He West Coast Of Grenada Has An Abundance Of Dive Sites That Range From Easy And Relaxing To Exciting And Challenging For Even The Most Experienced Divers.
Bianca C 90' - 120'
A 600' cruise ship sunk in 1961. She lies on a sandy plain in 167' of water, edged on the south side by Whibble Reef. The top deck/ sides of the boat are at 90-110 with the central structure having collapsed downward and to starboard. In December 1992, the rear third of the ship was torn loose by the severe swell collapsing to starboard. The ship itself is falling down inside the hull that is upright, but you get the feeling it leans starboard because of the slope of the decks. There are sometimes strong tidal currents so this can be an advanced deep dive. The ship is encrusted with hydroids; black soft and hard corals. There are schools of jacks, barracudas; Eagle Rays are common as well as the occasional Atlantic spadefish and reed shark. This dive is spectacular, advanced and frequently arduous which even experienced divers find challenging. Please see our dive staff regarding prerequisites for this dive.
To dive the Bianca "C", you must hold an advanced certification or provide us with log book documentation showing recent (6 months - 1 year) deep diving to 40metres/130ft. For safety reasons LaSource dive staff must make the final decision on whether you will be permitted to dive this site and this decision cannot be overruled.
Windmill Shallows 60' - 130'
A narrow ridge only 20 -30 food wide, it rises from the plate coral at 90' on the land ward. This is a virgin reef, as the fish are merely curious. There is an abundance of fish due to the tidal currents flowing over the narrow reef. The slope is encrusted with grogonias, black and red corals as well as variety of sponges.
Purple Rain 20' - 80'
Called Purple Rain because there are so many Creole Wrasse descending around you during the dive you feel as if you are diving through rain of purple drops. A reef that splits into 2 ridges that run parallel to the coastline, it lies between Grand Reef and Whibble Reef.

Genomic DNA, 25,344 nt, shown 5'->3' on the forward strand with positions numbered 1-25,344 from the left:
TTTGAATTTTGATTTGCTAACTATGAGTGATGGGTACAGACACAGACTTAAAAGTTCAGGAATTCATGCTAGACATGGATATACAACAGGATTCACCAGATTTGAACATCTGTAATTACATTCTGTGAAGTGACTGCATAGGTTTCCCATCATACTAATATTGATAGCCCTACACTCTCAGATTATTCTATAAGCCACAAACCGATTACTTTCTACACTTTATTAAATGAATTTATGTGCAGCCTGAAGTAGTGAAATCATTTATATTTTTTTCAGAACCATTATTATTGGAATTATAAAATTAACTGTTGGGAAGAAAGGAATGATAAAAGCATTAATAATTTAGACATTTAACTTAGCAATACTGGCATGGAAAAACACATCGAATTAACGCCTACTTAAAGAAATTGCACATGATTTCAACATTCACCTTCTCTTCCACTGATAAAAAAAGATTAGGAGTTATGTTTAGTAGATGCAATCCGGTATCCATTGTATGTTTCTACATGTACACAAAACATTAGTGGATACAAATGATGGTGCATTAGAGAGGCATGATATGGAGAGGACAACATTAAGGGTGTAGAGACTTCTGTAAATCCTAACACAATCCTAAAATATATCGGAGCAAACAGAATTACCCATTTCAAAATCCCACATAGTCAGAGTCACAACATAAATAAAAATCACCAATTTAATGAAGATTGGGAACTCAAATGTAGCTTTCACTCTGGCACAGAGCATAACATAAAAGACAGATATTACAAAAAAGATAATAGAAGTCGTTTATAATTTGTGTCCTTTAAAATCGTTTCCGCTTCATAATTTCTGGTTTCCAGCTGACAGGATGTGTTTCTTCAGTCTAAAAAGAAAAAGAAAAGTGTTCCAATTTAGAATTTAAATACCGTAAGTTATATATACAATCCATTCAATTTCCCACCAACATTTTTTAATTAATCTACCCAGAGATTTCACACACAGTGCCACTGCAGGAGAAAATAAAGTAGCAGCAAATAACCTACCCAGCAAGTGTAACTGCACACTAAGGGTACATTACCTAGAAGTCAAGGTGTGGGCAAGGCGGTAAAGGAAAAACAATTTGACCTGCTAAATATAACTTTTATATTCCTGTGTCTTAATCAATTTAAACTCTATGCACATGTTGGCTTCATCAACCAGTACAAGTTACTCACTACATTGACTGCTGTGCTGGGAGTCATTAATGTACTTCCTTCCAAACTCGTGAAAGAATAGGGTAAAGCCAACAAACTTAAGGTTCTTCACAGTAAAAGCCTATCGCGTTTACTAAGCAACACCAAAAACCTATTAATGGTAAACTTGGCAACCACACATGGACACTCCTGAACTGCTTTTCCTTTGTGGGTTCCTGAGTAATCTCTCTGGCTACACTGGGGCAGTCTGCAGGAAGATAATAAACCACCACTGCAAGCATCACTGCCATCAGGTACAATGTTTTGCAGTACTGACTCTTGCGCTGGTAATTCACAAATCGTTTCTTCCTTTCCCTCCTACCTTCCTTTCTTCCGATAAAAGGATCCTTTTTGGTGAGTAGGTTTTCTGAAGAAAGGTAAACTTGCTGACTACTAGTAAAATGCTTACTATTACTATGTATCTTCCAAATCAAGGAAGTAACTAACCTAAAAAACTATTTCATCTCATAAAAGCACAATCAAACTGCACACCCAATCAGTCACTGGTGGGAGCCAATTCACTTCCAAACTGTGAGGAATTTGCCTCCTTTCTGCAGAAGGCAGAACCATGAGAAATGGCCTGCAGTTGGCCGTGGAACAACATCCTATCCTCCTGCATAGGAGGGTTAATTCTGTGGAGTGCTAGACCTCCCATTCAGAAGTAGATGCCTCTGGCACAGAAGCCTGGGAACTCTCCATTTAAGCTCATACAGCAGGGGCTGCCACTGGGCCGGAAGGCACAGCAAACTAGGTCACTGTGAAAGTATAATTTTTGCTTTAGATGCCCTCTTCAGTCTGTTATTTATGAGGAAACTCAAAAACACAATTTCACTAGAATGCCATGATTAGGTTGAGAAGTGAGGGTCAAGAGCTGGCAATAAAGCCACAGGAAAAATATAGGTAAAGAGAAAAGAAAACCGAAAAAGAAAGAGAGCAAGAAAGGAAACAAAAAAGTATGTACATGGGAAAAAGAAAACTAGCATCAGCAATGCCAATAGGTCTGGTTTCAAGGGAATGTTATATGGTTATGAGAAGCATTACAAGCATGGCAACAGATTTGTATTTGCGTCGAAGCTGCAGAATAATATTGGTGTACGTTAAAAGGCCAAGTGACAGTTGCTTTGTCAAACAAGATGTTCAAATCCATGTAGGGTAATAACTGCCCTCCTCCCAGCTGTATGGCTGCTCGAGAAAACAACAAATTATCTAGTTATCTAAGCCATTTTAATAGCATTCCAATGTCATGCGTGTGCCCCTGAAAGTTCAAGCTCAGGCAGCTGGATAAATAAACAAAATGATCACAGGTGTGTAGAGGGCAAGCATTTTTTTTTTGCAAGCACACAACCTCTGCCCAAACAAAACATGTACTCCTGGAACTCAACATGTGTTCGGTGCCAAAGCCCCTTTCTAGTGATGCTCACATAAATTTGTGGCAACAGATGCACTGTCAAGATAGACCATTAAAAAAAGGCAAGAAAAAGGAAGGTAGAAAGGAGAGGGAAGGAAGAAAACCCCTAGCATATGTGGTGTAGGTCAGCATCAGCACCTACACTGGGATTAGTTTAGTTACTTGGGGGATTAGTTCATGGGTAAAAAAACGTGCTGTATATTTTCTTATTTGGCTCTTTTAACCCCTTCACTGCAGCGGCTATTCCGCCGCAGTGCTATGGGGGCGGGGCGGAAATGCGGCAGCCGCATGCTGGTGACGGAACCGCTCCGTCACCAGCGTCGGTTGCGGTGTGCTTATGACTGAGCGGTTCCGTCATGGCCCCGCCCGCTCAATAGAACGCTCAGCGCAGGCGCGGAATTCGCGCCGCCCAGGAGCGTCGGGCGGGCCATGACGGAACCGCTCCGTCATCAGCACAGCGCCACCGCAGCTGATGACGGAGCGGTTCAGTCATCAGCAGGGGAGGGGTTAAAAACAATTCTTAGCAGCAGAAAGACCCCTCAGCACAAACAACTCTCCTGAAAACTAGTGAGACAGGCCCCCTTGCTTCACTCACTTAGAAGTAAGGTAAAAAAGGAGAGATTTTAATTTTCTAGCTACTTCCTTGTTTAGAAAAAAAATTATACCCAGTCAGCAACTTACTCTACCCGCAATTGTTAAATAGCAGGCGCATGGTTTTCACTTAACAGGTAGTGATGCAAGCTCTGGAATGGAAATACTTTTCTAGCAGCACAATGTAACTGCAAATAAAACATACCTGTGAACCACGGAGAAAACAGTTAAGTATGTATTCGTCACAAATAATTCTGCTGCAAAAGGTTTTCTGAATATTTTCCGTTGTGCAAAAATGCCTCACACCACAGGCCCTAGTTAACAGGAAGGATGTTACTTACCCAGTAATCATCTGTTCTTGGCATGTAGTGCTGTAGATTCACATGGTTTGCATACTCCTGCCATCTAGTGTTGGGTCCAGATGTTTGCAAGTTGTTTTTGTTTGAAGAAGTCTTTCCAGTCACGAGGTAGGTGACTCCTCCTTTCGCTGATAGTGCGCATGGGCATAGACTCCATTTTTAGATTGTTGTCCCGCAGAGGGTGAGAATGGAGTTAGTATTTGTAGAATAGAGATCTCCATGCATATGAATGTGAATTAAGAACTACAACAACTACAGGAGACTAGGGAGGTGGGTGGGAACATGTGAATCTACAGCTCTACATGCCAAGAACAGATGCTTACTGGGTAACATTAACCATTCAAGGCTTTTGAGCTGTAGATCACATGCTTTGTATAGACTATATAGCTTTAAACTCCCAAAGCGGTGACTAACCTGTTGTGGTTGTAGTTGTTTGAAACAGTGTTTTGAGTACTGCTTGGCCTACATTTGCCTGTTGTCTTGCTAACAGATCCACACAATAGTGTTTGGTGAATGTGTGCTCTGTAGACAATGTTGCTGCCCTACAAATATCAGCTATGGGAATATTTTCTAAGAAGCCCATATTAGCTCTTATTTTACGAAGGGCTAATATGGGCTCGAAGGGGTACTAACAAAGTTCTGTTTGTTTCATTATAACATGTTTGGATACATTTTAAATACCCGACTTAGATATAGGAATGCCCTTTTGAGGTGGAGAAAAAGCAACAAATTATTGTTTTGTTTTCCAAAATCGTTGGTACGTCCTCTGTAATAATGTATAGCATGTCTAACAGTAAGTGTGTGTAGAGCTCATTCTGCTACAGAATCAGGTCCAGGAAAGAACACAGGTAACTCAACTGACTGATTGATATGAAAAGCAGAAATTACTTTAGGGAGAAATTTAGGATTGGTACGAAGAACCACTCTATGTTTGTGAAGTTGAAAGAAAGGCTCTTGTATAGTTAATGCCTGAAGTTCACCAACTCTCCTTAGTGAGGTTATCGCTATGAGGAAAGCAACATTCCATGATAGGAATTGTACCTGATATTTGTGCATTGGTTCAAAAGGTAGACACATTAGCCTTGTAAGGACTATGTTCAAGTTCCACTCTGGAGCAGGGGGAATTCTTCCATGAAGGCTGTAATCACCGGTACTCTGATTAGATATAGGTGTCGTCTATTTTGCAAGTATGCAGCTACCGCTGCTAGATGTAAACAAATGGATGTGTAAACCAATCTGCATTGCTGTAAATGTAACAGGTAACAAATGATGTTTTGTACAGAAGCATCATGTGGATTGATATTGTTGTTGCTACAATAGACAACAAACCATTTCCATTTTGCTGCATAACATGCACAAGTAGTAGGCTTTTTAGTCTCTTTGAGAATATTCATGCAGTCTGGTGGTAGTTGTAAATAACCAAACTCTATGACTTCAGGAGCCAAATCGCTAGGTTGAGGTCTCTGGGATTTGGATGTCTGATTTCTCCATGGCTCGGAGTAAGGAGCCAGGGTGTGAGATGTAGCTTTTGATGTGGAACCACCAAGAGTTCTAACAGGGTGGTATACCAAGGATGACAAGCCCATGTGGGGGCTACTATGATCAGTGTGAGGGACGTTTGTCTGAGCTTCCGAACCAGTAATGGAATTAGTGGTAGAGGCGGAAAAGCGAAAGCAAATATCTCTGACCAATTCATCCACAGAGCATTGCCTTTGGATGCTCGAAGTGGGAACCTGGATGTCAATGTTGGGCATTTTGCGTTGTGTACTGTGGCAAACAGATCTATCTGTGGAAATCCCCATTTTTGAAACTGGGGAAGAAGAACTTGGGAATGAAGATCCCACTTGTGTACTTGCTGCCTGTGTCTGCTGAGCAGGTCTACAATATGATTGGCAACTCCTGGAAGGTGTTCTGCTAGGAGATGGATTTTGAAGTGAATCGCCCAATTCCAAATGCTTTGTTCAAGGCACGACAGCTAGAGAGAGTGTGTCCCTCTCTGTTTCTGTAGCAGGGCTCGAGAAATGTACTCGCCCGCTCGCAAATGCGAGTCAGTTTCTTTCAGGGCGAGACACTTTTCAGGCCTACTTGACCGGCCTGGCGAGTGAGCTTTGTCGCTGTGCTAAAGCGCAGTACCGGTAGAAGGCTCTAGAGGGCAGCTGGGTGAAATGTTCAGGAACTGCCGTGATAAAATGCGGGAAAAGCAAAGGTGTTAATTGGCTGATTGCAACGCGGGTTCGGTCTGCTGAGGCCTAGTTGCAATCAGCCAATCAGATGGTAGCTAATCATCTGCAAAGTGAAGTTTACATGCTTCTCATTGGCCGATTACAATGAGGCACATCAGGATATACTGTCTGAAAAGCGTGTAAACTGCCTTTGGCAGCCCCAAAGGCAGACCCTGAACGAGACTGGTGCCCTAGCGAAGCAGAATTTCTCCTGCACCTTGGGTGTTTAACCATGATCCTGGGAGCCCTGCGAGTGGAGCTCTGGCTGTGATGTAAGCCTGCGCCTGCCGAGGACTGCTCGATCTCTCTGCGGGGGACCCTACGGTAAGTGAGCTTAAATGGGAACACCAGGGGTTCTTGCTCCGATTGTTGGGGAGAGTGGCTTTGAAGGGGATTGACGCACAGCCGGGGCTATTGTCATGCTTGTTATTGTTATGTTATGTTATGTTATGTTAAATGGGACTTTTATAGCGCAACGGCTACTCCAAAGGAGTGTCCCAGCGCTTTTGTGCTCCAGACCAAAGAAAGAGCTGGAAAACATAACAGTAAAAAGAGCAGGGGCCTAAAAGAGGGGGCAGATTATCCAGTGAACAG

Kahonee 20' - 25'
The head of the two ridges consist of a collection of sand channels with reef in-between. The last place that I've seen a nurse shark that was larger then two foot long.. I've seen more turtles here that I've seen for a long time; there are more fish in a variety of different coral landscapes. It's also the first time I've seen an octopus trying to hide in the sand; and when it realized it wasn't working, it flew straight to the reef between everybody. This is also the place for brain coral, some of which extend six foot or so across.
Lower Boss Reef 20' - 80'
You start in sand canyons in 20-30' descend down a slope to 50' where you might see the elusive green moray big enough to make you wonder if you want to see it (don't worry they don't attack). Further along this gentle drift dive, you will come to the hole, a frequent hang out for barracuda. The coral on this reef is varied with, finger, stag horn, elk horn, and brain coral on the upper parts of the slopes. Further down there is a cascade of sheet coral with soldier fish and squirrel fish hiding under its edges. In the shallower parts of the dive you can see shy and barred hamlets, an abundance of parrot fish and an occasional porcupine fish.